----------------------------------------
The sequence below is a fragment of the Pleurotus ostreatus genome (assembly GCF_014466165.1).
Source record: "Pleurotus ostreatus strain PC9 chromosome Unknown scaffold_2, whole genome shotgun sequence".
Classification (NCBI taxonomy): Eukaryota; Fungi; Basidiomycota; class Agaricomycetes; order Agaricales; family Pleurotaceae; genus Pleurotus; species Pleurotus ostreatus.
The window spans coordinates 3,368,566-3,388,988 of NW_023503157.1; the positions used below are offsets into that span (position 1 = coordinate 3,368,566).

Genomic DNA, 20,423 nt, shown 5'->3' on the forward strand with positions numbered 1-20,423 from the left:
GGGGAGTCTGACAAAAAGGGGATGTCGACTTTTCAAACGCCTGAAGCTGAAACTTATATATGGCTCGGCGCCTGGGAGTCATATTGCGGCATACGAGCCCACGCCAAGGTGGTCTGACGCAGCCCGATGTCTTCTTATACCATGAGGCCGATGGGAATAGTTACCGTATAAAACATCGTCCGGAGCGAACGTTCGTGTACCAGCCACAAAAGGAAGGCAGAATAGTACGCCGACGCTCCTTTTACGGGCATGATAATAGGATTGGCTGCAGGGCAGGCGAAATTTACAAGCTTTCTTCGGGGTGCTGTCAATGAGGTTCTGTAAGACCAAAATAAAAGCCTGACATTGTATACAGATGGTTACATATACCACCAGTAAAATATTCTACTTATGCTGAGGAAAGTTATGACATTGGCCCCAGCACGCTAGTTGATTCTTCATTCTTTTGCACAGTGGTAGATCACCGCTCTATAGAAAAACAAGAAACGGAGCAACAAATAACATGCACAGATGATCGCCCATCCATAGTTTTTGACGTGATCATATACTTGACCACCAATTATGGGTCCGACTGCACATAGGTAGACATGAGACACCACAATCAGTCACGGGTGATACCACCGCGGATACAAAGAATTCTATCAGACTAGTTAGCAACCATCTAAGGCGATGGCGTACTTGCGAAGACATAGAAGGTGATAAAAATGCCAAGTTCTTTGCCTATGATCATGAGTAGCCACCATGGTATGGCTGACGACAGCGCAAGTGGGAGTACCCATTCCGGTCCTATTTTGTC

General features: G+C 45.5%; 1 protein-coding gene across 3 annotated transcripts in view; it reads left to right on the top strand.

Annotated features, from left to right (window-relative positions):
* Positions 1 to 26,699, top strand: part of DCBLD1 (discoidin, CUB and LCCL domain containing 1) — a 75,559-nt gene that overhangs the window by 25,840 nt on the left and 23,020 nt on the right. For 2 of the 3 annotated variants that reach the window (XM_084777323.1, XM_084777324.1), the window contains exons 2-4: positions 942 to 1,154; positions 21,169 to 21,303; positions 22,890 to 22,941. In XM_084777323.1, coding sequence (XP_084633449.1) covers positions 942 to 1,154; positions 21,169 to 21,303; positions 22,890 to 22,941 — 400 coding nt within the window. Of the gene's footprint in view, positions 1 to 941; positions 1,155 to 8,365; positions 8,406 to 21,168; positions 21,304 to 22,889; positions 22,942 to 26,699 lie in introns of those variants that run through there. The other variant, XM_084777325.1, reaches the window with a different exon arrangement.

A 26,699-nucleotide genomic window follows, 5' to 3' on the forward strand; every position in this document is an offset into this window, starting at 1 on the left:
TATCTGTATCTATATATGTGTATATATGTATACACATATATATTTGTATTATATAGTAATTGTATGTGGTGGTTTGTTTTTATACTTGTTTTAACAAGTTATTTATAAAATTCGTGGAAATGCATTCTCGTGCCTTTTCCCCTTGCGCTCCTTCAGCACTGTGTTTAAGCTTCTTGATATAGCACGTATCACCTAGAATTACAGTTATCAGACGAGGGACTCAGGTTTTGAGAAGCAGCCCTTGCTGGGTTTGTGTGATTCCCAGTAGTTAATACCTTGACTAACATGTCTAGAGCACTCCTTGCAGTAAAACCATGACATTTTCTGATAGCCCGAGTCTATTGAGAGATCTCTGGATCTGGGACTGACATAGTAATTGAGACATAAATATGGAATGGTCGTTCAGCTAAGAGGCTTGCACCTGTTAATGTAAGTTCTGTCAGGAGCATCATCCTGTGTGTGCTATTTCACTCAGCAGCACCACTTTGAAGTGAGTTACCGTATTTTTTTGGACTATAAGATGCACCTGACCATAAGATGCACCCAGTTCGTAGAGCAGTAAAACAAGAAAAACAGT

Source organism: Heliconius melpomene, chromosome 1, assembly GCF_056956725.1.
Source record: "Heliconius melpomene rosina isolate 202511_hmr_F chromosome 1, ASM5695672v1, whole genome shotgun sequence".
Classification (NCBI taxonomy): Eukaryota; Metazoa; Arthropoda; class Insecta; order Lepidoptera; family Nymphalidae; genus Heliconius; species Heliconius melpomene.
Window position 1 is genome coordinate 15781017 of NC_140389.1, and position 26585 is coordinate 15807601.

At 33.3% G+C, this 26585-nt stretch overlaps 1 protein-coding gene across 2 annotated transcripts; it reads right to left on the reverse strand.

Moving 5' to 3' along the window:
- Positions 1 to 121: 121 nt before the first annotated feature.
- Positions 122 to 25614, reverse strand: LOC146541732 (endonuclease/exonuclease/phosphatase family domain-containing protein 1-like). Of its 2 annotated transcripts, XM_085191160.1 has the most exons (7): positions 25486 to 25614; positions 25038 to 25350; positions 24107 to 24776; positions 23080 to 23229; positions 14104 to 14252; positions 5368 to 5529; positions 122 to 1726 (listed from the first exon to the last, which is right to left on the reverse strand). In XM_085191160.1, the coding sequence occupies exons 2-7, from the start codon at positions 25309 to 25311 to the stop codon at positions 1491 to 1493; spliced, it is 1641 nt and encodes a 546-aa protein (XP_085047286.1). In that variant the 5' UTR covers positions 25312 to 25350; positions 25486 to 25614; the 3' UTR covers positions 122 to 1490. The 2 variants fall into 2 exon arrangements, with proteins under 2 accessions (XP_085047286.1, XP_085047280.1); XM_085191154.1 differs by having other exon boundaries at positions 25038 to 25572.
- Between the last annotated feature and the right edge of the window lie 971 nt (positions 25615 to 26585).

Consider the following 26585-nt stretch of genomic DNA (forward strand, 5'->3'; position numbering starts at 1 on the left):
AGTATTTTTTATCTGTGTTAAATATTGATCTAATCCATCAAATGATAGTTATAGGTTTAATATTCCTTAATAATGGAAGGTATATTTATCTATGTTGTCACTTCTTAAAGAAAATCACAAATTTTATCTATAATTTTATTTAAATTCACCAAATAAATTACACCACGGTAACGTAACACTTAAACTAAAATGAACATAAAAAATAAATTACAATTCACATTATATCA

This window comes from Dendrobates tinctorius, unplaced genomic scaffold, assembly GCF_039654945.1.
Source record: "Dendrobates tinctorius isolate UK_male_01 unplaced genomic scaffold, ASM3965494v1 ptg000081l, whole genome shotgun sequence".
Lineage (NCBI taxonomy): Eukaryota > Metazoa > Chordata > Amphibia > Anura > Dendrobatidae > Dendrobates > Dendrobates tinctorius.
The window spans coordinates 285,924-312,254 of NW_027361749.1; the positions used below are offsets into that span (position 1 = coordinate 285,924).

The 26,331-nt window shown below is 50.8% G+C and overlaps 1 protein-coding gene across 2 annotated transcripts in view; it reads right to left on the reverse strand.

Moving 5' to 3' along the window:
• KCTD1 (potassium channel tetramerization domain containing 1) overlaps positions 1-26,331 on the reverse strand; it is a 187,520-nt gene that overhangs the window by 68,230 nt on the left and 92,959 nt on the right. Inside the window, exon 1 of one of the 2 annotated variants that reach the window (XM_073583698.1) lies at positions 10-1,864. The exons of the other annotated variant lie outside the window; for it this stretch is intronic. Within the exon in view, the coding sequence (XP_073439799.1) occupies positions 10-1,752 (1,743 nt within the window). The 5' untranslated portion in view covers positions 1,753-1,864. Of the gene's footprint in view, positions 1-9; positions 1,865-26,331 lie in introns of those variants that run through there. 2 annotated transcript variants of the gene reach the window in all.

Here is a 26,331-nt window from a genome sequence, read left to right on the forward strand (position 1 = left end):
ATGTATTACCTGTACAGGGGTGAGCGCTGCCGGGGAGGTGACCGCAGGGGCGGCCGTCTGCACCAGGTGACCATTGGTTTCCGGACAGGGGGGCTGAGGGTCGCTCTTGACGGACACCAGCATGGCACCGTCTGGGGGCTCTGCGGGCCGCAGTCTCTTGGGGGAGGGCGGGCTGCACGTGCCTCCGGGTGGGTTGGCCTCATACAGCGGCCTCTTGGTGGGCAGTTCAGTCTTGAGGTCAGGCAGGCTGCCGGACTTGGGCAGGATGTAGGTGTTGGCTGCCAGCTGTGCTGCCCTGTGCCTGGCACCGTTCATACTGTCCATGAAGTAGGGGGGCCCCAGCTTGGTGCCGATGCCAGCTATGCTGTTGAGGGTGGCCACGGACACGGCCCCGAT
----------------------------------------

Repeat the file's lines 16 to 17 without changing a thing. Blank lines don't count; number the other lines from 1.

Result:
At 33.3% G+C, this 26585-nt stretch overlaps 1 protein-coding gene across 2 annotated transcripts; it reads right to left on the reverse strand.

Moving 5' to 3' along the window: